SwineHealth News for January 18, 2022
Researchers with the Western College of Veterinary Medicine are hopeful a greater understanding of the factors that determine the severity of Brachyspira associated diarrhea will lead to new strategies to prevent the infection in pigs.
Certain strains of Brachyspira can cause symptoms in pigs ranging from mild diarrhea to severe mucosal hemorrhagic dysentery.
Researchers with the Western College of Veterinary Medicine have determined mutations of the TlyA protein, one of the more than three thousand proteins that make up Brachyspira, is a key factor in determining the severity of Brachyspira associated diarrhea in swine.
Dr. Matt Loewen, an Associate Professor in Veterinary Medical Biosciences with the Western College of Veterinary Medicine, says, in looking at less pathogenic strains, researchers have found these mutations potentially disrupt the function of the organism rendering it less virulent.
Clip-Dr. Matt Loewen-Western College of Veterinary Medicine:
I think at this point it's pretty much baby steps in understanding the disease.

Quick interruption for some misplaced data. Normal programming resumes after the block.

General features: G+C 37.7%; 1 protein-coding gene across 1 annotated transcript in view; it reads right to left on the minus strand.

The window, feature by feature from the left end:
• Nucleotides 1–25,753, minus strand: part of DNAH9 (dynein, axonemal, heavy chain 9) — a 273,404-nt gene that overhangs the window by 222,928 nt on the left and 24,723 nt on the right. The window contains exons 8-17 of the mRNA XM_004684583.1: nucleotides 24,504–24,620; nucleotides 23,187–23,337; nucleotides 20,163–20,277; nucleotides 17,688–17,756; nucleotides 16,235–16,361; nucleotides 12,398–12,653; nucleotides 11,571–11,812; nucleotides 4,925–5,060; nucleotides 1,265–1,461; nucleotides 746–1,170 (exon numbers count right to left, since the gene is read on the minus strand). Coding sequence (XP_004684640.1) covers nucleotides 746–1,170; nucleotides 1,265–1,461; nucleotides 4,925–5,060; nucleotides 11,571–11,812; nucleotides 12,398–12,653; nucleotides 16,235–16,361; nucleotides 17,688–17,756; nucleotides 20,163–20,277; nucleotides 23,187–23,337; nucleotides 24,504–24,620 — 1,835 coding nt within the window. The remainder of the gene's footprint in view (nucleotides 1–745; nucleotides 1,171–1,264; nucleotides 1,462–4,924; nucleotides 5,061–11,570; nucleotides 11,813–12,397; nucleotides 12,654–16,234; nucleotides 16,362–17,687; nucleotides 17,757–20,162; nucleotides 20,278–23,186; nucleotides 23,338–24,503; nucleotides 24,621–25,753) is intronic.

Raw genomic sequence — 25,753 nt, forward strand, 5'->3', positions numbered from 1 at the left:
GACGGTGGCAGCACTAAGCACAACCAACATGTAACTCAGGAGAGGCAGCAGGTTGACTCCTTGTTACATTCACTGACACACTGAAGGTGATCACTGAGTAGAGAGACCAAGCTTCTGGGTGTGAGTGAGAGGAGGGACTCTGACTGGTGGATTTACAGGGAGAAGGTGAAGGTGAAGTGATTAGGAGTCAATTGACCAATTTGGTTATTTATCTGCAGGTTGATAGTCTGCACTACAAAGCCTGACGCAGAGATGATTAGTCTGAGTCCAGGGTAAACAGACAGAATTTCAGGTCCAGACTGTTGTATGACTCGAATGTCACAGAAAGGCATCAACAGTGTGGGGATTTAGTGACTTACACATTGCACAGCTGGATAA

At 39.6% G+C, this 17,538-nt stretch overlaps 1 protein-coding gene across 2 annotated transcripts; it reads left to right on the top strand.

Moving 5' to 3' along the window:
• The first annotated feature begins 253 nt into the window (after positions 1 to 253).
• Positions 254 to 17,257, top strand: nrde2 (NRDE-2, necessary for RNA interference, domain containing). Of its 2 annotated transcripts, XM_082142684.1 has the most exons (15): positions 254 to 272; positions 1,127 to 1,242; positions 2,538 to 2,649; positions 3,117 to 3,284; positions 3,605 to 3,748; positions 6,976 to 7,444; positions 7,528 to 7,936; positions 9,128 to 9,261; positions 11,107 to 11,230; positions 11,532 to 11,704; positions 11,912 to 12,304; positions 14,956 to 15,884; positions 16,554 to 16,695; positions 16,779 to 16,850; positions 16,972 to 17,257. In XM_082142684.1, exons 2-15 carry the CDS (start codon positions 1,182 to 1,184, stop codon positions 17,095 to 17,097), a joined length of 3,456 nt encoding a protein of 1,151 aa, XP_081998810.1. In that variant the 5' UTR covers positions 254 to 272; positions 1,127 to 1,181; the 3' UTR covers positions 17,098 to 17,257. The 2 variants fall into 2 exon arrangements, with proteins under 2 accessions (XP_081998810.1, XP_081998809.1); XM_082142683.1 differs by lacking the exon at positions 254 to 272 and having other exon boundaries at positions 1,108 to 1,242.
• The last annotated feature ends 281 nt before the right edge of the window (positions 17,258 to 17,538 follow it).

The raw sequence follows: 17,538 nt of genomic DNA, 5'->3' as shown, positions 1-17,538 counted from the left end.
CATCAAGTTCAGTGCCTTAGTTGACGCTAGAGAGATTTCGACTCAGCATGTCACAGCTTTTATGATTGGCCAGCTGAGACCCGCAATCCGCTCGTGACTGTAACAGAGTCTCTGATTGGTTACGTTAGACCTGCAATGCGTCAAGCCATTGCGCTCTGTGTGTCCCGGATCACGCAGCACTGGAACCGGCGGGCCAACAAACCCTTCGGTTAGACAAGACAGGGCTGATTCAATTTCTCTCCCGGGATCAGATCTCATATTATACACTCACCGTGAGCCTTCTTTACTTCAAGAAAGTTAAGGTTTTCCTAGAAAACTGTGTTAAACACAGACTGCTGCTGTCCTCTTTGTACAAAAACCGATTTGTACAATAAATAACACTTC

We still have a lot more to do.
We need a very broad understanding of how the disease works in order to combat it.
It's been around for almost 100 years and we're still dealing with it and so this is one small piece of the pie.
I think the big one is we just really need to know all of the on and off switches of this disease.
It would appear that TlyA is one of the on switches so right now we're trying to figure out that and then, once we figure out that, I think that is when this will assist breeding programs to develop pigs that potentially would be less susceptible to Brachyspira.
I should make the point that that's a very simplistic look at things.
I know that there's lots of issues with doing that but that's the general idea.
The other thing is that, now that we know that this TlyA is an important factor in the virulence of these bacteria, I think as new strains appear it will help up with the understanding of is this a virulent strain, is this something else, knowing that this protein and a certain sequence of this protein is important for the virulence and severity of the disease.
Dr. Loewen says right now the focus is on understanding where and how TlyA is interacting with the animal.
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